Research Rundown: A Realist Approach

This month Health In Harmony Research Director, Bethany Kois, interviewed Dr. Gill Westhorp, an Australian researcher who is designing the realist approach survey to evaluate our model at Project ASRI.

g-westhorp

Dr. Gill Westhorp is the Director of Community Matters, a consultancy business based in South Australia

Bethany Kois: Tell me about realist methodology?

Gill Westhorp: That’s a big question! It’s called ‘realist’ because it’s based in a realist philosophy of science. That has implications for what we think about the nature of the world, the nature of knowledge, and how we can go about researching it. The most important thing from a program point of view is about how programs cause change. Realists don’t believe that programs cause change directly. Programs provide resources and opportunities, and sometimes constraints (“You can’t do this because…”). It’s the decisions that people make in response to those resources and opportunities that determine what happens next, and the outcomes of the program. People in different circumstances and with different beliefs make different decisions, so you get different outcomes for different people. So realist evaluation tries to understand the ‘reasoning’ that leads to different decisions and the factors about the context that influence those decisions. Realists don’t ask “Does it work?” We ask “For whom does it work, in what contexts, in what respects, to what extent, and how?”

BK: In your opinion, as a researcher, what makes a good evaluation project?

GW: I come from a service delivery and policy background, so for me the big thing is whether the results will be used. From a researcher perspective, that means my job is to make the results useful. That means I have to understand what the client wants to do with the results and that shapes the nature of the questions that the evaluation is built around. The questions need to be clear, and then the evaluation needs to be designed to provide strong evidence in relation to those questions. You can never answer everything you want to, so you aim do a good job on what you tackle and to be honest about the limitations of what you’ve been able to do.

What makes it interesting for me is if it’s challenging to design the evaluation. I like the problem solving involved in working out how to do it as much as I like finding out how and why programs work the way they do.

BK: What would you like Health In Harmony (HIH) supporters to understand about the realist evaluation you just designed for us?

GW: That it’s the beginning of a new stage in HIH learning. It’s not the beginning of HIH doing research or evaluation – there’s an admirable history of that. Taking a realist approach is new though. This project is particularly designed to help us understand the “how and why” the HIH model works and doesn’t work for different people in different circumstances. The idea is that we’ll use some of what we learn to adapt the design of next year’s evaluation work, and it’s that next stage that will tell us more about the outcomes (for whom, in what respects and so on).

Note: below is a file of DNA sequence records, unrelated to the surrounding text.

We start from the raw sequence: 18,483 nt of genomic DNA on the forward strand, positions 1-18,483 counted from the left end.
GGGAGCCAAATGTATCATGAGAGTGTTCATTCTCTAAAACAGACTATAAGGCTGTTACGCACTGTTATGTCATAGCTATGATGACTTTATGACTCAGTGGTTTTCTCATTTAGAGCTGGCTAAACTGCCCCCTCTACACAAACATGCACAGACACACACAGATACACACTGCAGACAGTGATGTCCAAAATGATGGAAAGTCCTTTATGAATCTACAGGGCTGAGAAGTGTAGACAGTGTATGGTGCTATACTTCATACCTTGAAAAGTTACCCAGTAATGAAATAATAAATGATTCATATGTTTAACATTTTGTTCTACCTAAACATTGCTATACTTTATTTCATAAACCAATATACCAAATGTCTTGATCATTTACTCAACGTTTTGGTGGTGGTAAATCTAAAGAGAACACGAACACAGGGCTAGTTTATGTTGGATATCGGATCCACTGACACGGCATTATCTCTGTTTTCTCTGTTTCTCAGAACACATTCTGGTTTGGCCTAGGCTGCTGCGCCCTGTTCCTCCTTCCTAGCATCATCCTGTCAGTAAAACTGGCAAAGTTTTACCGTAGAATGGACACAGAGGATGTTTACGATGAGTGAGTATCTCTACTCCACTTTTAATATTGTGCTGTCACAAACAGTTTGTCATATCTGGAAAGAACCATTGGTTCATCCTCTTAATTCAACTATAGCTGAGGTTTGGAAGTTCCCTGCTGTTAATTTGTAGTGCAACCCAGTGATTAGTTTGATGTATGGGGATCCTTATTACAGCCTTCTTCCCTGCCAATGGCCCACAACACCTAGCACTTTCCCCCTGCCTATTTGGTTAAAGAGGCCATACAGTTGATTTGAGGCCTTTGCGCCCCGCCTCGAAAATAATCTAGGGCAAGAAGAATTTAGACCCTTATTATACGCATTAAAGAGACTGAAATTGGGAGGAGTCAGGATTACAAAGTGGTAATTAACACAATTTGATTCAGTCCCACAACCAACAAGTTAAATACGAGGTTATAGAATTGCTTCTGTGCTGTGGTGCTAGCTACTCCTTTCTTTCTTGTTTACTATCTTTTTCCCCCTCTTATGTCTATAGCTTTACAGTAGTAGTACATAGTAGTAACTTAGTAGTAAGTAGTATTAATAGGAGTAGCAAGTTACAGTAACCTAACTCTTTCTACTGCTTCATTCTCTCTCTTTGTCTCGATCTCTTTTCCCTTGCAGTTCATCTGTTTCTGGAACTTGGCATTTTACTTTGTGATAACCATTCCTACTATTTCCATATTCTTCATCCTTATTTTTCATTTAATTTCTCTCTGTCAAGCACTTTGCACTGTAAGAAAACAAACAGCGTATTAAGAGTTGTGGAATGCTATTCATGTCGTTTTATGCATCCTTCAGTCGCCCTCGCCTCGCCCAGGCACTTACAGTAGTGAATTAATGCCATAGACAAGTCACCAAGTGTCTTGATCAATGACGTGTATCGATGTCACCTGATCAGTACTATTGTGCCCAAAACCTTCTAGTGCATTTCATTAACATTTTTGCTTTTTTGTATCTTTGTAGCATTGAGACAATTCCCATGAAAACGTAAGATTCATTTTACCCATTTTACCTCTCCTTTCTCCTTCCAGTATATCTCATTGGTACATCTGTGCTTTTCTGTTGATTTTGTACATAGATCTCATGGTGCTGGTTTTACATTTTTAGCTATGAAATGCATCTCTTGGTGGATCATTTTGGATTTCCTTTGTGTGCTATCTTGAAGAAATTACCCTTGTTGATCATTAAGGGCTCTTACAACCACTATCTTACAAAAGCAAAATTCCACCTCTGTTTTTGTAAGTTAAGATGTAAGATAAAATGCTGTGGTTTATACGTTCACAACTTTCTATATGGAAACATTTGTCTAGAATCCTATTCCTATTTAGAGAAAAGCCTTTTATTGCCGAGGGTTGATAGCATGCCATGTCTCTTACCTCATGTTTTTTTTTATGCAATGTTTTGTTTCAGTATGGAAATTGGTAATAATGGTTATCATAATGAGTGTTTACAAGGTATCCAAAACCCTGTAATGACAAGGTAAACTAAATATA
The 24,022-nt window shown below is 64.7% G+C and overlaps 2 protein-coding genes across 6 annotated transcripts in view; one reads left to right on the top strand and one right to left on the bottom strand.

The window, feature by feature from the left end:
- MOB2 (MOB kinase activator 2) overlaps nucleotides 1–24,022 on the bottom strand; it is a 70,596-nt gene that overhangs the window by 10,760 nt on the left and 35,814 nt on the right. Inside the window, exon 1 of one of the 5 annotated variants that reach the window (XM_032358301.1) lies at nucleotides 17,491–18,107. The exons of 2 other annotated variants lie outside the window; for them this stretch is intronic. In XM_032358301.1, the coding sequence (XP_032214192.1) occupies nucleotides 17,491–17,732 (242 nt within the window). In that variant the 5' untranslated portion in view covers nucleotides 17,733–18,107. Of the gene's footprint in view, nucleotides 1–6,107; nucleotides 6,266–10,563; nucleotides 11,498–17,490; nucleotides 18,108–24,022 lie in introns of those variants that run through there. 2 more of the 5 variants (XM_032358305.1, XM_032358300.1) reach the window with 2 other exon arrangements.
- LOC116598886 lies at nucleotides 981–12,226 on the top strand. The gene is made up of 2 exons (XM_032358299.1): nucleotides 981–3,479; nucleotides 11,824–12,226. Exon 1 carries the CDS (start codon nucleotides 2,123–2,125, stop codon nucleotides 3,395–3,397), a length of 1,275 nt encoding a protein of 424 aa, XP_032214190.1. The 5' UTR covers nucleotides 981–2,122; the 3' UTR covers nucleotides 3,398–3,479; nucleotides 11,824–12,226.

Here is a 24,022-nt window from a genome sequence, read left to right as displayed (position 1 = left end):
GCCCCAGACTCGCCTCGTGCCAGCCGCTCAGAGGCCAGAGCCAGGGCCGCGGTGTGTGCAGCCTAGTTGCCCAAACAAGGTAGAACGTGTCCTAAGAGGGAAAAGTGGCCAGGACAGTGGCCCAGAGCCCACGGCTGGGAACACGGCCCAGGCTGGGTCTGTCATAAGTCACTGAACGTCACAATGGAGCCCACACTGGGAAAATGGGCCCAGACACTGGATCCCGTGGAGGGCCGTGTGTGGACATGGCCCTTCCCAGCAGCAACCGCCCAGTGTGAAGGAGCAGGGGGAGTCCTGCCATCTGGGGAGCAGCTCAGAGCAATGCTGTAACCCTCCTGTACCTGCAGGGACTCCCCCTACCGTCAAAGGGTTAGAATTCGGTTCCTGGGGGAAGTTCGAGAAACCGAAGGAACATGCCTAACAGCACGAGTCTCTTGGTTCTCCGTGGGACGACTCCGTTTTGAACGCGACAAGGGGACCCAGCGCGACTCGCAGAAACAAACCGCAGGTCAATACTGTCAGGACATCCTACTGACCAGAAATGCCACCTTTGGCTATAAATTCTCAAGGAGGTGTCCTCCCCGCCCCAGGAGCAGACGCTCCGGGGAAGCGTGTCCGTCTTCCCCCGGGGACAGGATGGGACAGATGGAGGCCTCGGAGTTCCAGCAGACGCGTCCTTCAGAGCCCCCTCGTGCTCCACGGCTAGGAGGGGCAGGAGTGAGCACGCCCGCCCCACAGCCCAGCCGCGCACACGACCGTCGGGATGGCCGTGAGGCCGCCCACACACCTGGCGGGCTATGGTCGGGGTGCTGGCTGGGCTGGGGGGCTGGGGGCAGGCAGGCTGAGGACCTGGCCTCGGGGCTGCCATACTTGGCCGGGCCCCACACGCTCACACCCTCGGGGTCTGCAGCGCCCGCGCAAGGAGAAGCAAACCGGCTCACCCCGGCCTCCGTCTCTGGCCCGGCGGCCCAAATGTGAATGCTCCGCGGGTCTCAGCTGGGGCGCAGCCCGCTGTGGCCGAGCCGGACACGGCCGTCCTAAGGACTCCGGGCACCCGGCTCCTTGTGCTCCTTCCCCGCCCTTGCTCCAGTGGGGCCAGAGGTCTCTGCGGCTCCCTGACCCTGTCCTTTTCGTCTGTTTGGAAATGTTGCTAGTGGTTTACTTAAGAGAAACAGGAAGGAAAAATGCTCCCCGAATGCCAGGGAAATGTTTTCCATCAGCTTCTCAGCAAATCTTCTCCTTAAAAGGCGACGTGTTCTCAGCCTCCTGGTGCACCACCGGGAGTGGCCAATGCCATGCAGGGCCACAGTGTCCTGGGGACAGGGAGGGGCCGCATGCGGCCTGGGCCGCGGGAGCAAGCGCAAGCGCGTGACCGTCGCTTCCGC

There are interesting possibilities about working with another organisation that does similar work, but based around marine environments in Madagascar, to build research and evaluation that helps understand this kind of work in very different cultural and environmental perspectives. We’re looking for funding for that now. If we’re successful, that will add new layers of learning and new layers of value.

BK: What excites you about this evaluation?

GW: What excites me most was the questions that HIH wants to answer in the longer term. Asking genuine questions about – well there seem to be changes happening where we’re working, but how much of that is a result of what we’re doing and how much of it is down to other factors? And – it looks as though we are contributing to some pretty useful changes, but what is it about what we do and the way we do it that makes it work? Those questions reflect both a rigorous approach to evaluation research and a genuine commitment to doing the work of the organisation as well as it can be done.  That’s a great combination.

The thing I’m enjoying the most is the people I’m working with in the evaluation. Great team, genuine warmth, and a real commitment to working together. You don’t always find that when you’re working with people you’ve never met face to face!

BK: What benefits do you see coming out of this work?

GW: I hope there’ll be benefits on a couple of different levels. One is about what we’ll find out about how and why and for whom the program works – and why not when it doesn’t work, and for whom not. Those “negative” findings are often the most useful for really understanding the program – you need the comparison of when it does and when it doesn’t work to do the analysis. They’re also the most useful for program improvement. So in the short term, learning and in the medium term, use of that learning to improve effectiveness, and to know what to do to extend the program to other places.

The other benefit - I hope - is that some people in the organisation will have learnt a bit about this way of going about evaluation and will be able to use it in future. I really think that using a realist approach does change what one learns from an evaluation, and that changes how useful it is.

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About Bethany Kois | View all posts by Bethany Kois

Bethany is the Research Director at Health In Harmony, based in Charles City, IA.